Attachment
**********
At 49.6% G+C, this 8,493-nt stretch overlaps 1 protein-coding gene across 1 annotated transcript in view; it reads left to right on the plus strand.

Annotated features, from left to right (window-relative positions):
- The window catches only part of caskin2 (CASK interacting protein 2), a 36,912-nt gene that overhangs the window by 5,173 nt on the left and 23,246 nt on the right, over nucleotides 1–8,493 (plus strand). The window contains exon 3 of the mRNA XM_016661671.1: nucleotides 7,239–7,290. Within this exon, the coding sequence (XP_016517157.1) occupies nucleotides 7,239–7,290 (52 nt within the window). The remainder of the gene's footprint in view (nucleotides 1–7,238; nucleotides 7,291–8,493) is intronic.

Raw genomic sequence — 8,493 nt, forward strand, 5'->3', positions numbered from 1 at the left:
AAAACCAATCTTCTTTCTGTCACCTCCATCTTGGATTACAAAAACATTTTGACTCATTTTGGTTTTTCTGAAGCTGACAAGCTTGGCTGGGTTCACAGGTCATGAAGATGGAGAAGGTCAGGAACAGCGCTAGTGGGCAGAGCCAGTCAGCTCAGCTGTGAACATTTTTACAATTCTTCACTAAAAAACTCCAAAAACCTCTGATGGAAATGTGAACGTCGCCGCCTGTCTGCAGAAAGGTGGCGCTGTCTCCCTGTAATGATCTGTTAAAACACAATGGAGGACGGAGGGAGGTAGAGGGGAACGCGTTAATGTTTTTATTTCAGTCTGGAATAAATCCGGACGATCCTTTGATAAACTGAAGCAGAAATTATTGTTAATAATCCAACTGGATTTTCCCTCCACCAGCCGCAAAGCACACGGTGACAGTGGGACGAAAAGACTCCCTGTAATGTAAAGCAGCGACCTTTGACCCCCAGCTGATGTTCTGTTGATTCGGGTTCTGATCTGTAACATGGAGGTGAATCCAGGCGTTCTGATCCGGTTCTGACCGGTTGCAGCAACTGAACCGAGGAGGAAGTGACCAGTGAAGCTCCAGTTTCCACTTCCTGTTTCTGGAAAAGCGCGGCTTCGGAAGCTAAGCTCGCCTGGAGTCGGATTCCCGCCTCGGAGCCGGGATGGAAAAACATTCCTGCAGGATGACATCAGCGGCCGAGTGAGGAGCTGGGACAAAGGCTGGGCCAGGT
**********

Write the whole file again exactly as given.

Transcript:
At 49.6% G+C, this 8,493-nt stretch overlaps 1 protein-coding gene across 1 annotated transcript in view; it reads left to right on the plus strand.

Annotated features, from left to right (window-relative positions):
- The window catches only part of caskin2 (CASK interacting protein 2), a 36,912-nt gene that overhangs the window by 5,173 nt on the left and 23,246 nt on the right, over nucleotides 1–8,493 (plus strand). The window contains exon 3 of the mRNA XM_016661671.1: nucleotides 7,239–7,290. Within this exon, the coding sequence (XP_016517157.1) occupies nucleotides 7,239–7,290 (52 nt within the window). The remainder of the gene's footprint in view (nucleotides 1–7,238; nucleotides 7,291–8,493) is intronic.

Raw genomic sequence — 8,493 nt, forward strand, 5'->3', positions numbered from 1 at the left:
AAAACCAATCTTCTTTCTGTCACCTCCATCTTGGATTACAAAAACATTTTGACTCATTTTGGTTTTTCTGAAGCTGACAAGCTTGGCTGGGTTCACAGGTCATGAAGATGGAGAAGGTCAGGAACAGCGCTAGTGGGCAGAGCCAGTCAGCTCAGCTGTGAACATTTTTACAATTCTTCACTAAAAAACTCCAAAAACCTCTGATGGAAATGTGAACGTCGCCGCCTGTCTGCAGAAAGGTGGCGCTGTCTCCCTGTAATGATCTGTTAAAACACAATGGAGGACGGAGGGAGGTAGAGGGGAACGCGTTAATGTTTTTATTTCAGTCTGGAATAAATCCGGACGATCCTTTGATAAACTGAAGCAGAAATTATTGTTAATAATCCAACTGGATTTTCCCTCCACCAGCCGCAAAGCACACGGTGACAGTGGGACGAAAAGACTCCCTGTAATGTAAAGCAGCGACCTTTGACCCCCAGCTGATGTTCTGTTGATTCGGGTTCTGATCTGTAACATGGAGGTGAATCCAGGCGTTCTGATCCGGTTCTGACCGGTTGCAGCAACTGAACCGAGGAGGAAGTGACCAGTGAAGCTCCAGTTTCCACTTCCTGTTTCTGGAAAAGCGCGGCTTCGGAAGCTAAGCTCGCCTGGAGTCGGATTCCCGCCTCGGAGCCGGGATGGAAAAACATTCCTGCAGGATGACATCAGCGGCCGAGTGAGGAGCTGGGACAAAGGCTGGGCCAGGT